The alarm bell was sounded by the United Nations World Food Program (WFP) which is worried that the situation might get worse due to lack of funds and also to the pressure on available resources because of the instability in neighboring Mali.
WFP Executive Director Ertharin Cousin said “so many are living close to the edge” with at least one in every six people affected. The proportion of malnourished children under five years has increased from 10% to 14% within a year and in some affected regions, it is up to 28 % which is almost twice the critical emergency rate set by the World Health Organization.
WFP spokeswoman Bettina Luescher said that Women and children continue to be the most vulnerable and that malnutrition often affects their development. Undernourished children “will never be as productive as other healthy children.” She explained that “if children under 1,000 days in their life do not get good nutrition, their brains will never develop as other healthy children would.”
Mauritania has suffered successive droughts which have increased desertification but part of the malnutrition crisis is also due to the refugee influx from Mali after Islamist groups took over some parts of the country. About 50,000 refugees from northern Mali are included among the 540,000 particularly vulnerable people the UN agency needs to assist.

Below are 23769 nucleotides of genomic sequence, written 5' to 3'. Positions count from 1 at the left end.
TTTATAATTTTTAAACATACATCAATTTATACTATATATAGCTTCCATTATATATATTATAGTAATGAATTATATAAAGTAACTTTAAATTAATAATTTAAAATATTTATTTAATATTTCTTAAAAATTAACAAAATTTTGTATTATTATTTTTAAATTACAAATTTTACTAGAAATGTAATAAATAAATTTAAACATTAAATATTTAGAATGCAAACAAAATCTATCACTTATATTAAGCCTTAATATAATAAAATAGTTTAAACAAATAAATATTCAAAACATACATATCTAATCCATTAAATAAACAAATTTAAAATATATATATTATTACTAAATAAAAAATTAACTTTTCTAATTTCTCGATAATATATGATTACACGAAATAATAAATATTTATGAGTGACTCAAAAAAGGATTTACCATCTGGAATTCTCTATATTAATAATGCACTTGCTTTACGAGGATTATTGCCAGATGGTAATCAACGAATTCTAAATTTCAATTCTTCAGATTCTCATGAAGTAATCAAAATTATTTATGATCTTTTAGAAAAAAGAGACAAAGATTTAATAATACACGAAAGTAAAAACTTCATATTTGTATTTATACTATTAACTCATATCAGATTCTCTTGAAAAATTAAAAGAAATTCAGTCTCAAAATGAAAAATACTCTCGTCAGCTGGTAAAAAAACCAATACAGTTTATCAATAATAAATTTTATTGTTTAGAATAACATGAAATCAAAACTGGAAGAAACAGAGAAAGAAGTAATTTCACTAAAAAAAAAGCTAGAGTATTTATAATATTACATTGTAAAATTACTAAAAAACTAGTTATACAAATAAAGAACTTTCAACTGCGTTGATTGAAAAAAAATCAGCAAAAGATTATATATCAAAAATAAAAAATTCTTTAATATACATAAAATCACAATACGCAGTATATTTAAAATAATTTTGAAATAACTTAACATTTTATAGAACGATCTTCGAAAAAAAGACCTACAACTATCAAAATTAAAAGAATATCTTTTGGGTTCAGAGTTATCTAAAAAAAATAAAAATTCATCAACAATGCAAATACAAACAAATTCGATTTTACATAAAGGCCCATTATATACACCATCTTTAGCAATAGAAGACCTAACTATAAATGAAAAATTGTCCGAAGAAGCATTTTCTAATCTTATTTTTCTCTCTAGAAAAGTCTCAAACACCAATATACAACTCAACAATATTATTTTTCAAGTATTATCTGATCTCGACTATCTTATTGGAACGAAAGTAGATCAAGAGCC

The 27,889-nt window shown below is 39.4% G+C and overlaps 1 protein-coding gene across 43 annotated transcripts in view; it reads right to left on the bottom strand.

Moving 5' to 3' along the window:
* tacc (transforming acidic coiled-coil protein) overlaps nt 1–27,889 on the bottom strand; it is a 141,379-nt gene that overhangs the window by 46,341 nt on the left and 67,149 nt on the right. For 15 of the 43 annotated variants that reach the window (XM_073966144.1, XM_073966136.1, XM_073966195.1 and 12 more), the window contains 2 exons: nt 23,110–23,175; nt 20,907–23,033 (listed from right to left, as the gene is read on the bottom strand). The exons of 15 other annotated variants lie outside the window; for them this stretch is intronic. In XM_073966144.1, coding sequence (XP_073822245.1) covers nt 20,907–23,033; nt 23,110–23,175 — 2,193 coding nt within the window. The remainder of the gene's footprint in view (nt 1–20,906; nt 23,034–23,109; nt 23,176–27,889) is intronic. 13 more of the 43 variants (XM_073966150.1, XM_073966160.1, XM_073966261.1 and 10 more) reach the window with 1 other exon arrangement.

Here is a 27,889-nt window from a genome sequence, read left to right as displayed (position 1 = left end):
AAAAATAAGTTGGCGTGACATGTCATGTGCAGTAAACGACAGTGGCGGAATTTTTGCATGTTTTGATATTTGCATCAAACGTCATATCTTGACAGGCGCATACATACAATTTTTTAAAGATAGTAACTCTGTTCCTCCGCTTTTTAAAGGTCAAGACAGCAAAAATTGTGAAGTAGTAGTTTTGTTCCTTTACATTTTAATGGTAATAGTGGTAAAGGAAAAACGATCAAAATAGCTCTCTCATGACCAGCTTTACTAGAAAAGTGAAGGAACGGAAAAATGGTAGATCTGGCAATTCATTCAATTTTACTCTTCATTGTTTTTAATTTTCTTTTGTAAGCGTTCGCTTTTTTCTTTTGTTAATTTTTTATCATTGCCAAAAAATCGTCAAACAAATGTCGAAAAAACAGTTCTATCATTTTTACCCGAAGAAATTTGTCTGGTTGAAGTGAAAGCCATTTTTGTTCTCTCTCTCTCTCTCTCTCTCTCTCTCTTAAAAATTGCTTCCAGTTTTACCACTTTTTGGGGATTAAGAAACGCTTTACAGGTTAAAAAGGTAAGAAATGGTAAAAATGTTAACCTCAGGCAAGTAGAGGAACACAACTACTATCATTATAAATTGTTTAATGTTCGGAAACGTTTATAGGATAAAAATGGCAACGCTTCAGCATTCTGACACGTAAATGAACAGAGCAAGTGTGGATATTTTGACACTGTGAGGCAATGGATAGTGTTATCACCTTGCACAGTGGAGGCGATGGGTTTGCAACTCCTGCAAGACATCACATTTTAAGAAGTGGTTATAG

WFP said around 25% of the Mauritanian population do not have enough food to live healthily and 200,000 people urgently need food aid to survive.
The WFP, which has only enough money to provide school lunches to impoverished children for two months, is urgently in need of $11million to manage the crisis and to continue providing half a million people with food, cash and food vouchers, and giving pregnant women and young children nutritious food to prevent and treat malnutrition, otherwise, rice rations will be halved or cancelled in some months.